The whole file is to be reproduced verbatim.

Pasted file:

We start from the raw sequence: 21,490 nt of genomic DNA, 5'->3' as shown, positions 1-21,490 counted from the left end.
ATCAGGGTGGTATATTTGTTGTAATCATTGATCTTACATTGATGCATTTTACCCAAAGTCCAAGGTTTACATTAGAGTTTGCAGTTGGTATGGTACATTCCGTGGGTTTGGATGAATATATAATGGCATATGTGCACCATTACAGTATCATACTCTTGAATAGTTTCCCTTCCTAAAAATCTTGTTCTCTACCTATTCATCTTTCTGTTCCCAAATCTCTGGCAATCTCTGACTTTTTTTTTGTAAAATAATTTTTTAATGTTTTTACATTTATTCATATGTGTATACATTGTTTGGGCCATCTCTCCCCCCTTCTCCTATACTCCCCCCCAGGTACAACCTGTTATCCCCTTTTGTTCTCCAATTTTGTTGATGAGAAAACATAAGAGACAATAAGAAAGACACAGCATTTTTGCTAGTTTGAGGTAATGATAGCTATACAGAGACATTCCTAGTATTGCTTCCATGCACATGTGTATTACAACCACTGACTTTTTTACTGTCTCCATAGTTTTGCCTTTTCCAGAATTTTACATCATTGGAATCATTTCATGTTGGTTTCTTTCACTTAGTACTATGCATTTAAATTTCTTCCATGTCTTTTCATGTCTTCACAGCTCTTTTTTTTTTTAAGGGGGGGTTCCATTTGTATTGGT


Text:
We start from the raw sequence: 21,490 nt of genomic DNA, 5'->3' as shown, positions 1-21,490 counted from the left end.
ATCAGGGTGGTATATTTGTTGTAATCATTGATCTTACATTGATGCATTTTACCCAAAGTCCAAGGTTTACATTAGAGTTTGCAGTTGGTATGGTACATTCCGTGGGTTTGGATGAATATATAATGGCATATGTGCACCATTACAGTATCATACTCTTGAATAGTTTCCCTTCCTAAAAATCTTGTTCTCTACCTATTCATCTTTCTGTTCCCAAATCTCTGGCAATCTCTGACTTTTTTTTTGTAAAATAATTTTTTAATGTTTTTACATTTATTCATATGTGTATACATTGTTTGGGCCATCTCTCCCCCCTTCTCCTATACTCCCCCCCAGGTACAACCTGTTATCCCCTTTTGTTCTCCAATTTTGTTGATGAGAAAACATAAGAGACAATAAGAAAGACACAGCATTTTTGCTAGTTTGAGGTAATGATAGCTATACAGAGACATTCCTAGTATTGCTTCCATGCACATGTGTATTACAACCACTGACTTTTTTACTGTCTCCATAGTTTTGCCTTTTCCAGAATTTTACATCATTGGAATCATTTCATGTTGGTTTCTTTCACTTAGTACTATGCATTTAAATTTCTTCCATGTCTTTTCATGTCTTCACAGCTCTTTTTTTTTTTAAGGGGGGGTTCCATTTGTATTGGT